Commenced in January 2007
Frequency: Monthly
Edition: International
Paper Count: 71105
International Conference on Comparative Religion and Mythology

Authors: Mara Varelaki


In response to the challenge of the environmental crisis the discipline of environmental ethics examines the relation of human beings towards the environment and the value of the non-human constituents of the surrounding world. In the face of this crisis, assumptions regarding human and nature relations ought to be traced and reexamined because they can cause difficulties in diagnosing problematic attitudes towards the environment and non-human animals. This paper presents the claims that European and the Judea-Christian cosmogonic myths place the human figure in the core of the creation of the cosmos, thus verifying a hierarchical structure where humans occupy the top, and they establish a perception of nature as a non-human other. By doing so, these narratives provide some justification to the notion of the human-nature dichotomy and the human domination over other life forms and ecosystems. These anthropocentric assumptions evolved into what Hilde Lindemann terms master narratives and their influence extents to ecocentric ethical theories which attempt, and often fail, to shed the anthropocentrism of the western ethical tradition. The goal of this paper is (1) to trace the anthropocentric assumptions embedded in western thought and (2) articulate how they maintain their grip on our contemporary understanding of the human relation to and position within the environment, thus showing the need for a method of detecting and bracketing anthropocentric assumptions in social narratives and ethical frameworks.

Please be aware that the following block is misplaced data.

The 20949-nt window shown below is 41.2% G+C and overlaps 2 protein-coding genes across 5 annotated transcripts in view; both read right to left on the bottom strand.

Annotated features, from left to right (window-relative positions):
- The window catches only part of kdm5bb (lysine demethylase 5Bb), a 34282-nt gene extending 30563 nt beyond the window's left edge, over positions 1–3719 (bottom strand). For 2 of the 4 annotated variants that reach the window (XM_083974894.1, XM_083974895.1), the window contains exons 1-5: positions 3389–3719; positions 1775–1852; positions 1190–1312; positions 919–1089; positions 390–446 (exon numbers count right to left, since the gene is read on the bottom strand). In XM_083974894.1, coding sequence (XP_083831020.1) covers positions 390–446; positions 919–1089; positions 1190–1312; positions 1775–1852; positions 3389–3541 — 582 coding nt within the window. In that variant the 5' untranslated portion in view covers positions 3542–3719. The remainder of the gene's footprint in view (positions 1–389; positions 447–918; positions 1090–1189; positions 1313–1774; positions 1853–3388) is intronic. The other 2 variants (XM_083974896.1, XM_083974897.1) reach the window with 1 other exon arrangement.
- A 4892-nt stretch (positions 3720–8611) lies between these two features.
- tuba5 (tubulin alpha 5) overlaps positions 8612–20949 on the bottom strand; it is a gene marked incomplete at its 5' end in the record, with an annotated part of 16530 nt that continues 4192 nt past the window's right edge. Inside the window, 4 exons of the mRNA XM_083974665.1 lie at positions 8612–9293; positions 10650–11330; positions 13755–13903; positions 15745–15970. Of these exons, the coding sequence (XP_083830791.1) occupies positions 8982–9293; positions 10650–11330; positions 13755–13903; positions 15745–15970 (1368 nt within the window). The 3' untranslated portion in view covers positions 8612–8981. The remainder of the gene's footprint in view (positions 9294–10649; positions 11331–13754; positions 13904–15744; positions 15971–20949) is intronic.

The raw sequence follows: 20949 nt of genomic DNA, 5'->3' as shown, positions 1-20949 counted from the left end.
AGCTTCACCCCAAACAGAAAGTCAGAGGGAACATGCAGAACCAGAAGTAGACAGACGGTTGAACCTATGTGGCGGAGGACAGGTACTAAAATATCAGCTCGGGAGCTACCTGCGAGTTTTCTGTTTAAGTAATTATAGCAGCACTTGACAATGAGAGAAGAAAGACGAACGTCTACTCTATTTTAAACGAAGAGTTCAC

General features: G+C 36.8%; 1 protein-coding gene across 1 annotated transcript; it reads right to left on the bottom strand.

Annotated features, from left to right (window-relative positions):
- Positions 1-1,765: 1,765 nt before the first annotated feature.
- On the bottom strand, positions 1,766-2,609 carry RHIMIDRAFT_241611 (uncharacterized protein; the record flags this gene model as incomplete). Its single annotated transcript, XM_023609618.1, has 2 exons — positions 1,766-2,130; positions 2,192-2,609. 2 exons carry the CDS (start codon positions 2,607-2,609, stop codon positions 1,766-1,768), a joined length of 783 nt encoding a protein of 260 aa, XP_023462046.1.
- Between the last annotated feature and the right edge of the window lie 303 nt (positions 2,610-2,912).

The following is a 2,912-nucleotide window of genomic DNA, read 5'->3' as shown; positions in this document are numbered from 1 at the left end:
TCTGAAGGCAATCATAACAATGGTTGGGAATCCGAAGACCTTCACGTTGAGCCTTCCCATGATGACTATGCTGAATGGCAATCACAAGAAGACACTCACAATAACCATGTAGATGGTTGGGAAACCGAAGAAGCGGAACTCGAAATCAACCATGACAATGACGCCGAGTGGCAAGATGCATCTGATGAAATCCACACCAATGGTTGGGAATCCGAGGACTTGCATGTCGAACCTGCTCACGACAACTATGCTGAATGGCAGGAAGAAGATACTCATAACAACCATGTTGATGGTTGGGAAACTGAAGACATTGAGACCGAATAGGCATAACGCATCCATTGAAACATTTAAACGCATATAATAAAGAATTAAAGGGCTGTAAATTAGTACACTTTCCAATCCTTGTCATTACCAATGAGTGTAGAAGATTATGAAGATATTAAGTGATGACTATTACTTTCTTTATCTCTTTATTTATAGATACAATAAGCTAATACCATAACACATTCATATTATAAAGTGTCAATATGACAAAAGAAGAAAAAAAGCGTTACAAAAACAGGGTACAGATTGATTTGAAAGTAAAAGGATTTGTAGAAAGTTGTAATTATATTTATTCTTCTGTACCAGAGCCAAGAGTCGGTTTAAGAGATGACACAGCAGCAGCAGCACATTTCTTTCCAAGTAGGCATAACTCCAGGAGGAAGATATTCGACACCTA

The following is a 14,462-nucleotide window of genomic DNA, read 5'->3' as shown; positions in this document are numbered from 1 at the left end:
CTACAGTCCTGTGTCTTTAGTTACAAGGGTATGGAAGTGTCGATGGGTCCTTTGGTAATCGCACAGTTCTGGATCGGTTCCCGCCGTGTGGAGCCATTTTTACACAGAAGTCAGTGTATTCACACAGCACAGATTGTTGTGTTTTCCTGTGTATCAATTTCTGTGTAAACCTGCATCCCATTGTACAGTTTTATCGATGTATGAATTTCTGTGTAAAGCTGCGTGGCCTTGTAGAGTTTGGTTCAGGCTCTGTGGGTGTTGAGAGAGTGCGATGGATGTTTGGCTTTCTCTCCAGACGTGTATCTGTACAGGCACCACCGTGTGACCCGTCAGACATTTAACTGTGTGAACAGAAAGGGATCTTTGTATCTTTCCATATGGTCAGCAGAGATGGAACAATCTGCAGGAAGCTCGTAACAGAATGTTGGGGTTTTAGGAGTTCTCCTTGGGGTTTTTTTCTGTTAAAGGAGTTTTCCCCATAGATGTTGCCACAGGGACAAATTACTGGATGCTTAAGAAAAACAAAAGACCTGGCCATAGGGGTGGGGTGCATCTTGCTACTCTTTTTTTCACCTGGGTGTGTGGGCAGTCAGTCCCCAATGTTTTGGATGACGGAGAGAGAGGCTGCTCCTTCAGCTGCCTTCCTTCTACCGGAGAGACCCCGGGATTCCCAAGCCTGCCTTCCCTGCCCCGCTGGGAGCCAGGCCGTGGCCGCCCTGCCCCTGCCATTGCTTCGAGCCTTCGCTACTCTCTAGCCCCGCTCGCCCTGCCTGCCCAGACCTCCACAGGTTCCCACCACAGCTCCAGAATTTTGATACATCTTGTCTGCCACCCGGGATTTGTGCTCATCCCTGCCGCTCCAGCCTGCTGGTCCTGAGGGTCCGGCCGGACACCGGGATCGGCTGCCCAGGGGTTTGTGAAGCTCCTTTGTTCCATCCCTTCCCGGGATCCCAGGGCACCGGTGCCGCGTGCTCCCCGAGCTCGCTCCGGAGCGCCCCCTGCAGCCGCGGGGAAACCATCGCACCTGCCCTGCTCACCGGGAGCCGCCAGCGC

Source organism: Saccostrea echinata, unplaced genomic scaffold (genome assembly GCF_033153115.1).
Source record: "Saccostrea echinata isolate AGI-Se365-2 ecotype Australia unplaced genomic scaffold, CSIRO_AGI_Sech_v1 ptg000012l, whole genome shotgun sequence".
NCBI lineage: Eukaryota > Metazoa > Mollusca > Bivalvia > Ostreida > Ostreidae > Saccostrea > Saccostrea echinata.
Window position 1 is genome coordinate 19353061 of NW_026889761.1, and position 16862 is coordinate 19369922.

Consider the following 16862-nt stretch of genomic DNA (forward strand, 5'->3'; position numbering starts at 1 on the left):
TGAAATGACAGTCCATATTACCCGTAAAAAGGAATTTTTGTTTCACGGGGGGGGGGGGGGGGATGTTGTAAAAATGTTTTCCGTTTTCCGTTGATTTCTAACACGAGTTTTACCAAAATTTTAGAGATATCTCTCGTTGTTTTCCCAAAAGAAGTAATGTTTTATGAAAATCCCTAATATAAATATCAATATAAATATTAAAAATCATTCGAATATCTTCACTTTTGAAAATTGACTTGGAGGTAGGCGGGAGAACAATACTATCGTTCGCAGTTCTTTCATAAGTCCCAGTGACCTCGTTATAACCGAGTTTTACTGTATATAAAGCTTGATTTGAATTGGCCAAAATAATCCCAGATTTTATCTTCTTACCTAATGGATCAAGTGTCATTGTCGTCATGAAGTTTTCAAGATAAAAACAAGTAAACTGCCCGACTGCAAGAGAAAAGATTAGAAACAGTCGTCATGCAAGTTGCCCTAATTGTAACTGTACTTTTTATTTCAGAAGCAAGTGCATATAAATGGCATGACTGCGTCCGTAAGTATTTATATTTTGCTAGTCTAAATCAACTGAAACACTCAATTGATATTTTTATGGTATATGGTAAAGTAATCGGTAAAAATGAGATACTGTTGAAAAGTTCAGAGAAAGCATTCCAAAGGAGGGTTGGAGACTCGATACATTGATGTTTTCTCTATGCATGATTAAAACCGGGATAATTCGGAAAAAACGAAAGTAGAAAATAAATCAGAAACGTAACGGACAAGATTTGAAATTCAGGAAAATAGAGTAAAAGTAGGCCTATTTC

Keywords: cosmogonies, anthropocentrism, human/nature dichotomy, master narratives, ecocentrism

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